Why Forgiven Student Loan Debt Should Probably Be Taxed as Income
President Joe Biden’s recently unveiled student debt forgiveness proposal might just have an unintended consequence for residents of six states: an increased tax bill. While most states plan to follow the federal government’s lead and not treat one-time student loan forgiveness as taxable income, six states have no such plans. While Arkansas, Minnesota, West Virginia, and Wisconsin might decide to exempt federal student loan forgiveness from taxation, two states—Mississippi and North Carolina—have formal plans to tax loan forgiveness.
The results of this taxation could be an unexpected financial hit to many receiving loan forgiveness. According to Inc., depending on the state and the amount forgiven, individuals may see their taxes rise by $500 to $985.
However, according to Neal McCluskey, the director of the Center for Educational Freedom at the CATO Institute, low-income borrowers still stand to benefit in the long term from debt forgiveness.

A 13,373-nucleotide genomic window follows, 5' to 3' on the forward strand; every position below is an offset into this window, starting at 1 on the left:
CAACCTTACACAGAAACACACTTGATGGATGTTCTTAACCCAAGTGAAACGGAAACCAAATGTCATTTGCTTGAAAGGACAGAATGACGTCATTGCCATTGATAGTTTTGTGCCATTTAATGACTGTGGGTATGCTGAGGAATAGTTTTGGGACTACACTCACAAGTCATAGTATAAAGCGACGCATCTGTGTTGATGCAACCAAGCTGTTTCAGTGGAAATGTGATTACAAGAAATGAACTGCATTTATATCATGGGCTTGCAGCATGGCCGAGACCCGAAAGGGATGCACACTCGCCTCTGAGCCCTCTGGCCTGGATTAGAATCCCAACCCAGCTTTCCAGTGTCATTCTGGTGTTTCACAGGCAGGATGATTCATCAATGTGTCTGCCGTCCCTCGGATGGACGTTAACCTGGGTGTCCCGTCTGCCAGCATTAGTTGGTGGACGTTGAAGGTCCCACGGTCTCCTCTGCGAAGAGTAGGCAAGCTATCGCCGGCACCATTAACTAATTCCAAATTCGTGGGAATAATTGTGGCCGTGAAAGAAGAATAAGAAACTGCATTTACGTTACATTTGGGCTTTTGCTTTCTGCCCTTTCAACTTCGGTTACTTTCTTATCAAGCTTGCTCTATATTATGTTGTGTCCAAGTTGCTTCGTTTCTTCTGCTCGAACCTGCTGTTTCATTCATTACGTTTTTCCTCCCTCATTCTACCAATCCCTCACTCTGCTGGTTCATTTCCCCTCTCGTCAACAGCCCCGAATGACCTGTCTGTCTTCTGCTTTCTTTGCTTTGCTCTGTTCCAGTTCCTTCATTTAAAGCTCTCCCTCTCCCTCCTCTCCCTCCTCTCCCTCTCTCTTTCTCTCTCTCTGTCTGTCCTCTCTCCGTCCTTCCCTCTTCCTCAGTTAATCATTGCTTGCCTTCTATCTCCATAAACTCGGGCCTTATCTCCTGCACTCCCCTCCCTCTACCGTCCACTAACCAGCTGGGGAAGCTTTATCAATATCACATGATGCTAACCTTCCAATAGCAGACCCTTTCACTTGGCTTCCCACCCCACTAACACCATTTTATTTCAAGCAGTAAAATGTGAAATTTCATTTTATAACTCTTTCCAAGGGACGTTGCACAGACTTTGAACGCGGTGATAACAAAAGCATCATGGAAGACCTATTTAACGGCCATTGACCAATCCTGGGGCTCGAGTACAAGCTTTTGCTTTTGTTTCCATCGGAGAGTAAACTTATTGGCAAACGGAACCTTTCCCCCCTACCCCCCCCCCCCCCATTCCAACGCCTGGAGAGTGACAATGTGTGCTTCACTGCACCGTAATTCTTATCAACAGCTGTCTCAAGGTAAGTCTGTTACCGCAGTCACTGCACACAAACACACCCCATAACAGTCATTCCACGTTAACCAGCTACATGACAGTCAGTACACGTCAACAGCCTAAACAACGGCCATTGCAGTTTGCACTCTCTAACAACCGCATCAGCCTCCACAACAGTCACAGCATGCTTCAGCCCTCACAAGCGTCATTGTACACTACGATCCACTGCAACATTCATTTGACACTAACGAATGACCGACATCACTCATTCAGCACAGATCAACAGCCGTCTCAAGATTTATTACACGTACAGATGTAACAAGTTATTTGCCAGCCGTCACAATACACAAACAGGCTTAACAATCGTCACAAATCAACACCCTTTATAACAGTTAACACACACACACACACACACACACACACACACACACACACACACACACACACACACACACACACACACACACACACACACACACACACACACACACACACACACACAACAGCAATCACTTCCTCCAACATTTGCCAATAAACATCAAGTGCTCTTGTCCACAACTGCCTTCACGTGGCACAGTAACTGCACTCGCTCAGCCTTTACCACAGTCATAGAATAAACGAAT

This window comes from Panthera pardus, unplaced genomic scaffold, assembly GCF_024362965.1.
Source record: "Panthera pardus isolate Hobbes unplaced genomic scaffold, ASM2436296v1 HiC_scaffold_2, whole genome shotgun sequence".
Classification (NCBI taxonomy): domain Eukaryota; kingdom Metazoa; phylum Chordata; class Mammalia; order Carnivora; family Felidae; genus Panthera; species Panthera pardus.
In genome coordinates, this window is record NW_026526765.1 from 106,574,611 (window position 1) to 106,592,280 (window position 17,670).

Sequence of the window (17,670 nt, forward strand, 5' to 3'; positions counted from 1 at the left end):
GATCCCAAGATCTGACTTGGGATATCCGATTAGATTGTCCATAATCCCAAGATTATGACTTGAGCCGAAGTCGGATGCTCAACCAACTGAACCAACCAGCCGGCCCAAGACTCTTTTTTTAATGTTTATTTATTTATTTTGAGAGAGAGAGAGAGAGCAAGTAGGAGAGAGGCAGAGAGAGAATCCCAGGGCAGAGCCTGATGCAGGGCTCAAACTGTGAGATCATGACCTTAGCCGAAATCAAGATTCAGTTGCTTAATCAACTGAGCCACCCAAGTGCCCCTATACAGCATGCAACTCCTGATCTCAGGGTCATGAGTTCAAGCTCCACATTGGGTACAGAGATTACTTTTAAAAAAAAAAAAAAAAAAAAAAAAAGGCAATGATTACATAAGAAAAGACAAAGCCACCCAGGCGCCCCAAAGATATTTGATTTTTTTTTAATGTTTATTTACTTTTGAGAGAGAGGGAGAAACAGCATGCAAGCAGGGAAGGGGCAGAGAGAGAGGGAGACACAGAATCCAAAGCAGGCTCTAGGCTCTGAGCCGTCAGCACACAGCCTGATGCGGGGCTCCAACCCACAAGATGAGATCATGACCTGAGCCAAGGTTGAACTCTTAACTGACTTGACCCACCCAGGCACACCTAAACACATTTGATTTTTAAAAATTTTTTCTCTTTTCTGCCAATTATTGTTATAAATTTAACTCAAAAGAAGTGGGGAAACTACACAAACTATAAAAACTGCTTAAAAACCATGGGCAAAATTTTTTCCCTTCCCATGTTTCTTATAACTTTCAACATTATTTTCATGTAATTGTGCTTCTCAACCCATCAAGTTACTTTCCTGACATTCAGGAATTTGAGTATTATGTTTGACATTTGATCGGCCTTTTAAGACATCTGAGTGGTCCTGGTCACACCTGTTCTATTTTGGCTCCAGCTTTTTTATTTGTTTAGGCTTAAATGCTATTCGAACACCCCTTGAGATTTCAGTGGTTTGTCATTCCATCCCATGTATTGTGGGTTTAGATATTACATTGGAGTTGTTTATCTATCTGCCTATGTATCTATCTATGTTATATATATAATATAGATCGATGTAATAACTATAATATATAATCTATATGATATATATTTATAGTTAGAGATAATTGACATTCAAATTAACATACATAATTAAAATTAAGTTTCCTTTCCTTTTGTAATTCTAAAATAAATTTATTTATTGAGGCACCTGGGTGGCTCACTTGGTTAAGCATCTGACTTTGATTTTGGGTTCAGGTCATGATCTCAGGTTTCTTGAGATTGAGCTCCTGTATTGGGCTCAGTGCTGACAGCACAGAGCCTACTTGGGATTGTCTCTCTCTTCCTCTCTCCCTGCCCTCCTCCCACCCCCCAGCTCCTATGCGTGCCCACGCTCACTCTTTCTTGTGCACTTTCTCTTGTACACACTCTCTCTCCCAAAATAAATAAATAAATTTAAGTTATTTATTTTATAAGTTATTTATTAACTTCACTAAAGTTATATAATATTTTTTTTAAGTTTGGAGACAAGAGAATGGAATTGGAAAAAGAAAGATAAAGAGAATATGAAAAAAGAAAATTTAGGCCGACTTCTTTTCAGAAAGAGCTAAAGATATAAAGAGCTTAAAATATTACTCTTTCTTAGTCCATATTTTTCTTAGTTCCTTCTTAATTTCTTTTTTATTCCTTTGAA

“Typically, the people who are struggling the most with this debt actually have low debt, often below $10,000,” McCluskey tells Reason. “So I think they’ll be much better off for that debt having been forgiven even if it leads to some minor increase in their state taxes.”
McCluskey argues that the largest tax increases are likely to affect those Americans with larger student loan balances—a group that is disproportionately middle and upper-middle class. According to an Education Data Initiati
Article from Reason.com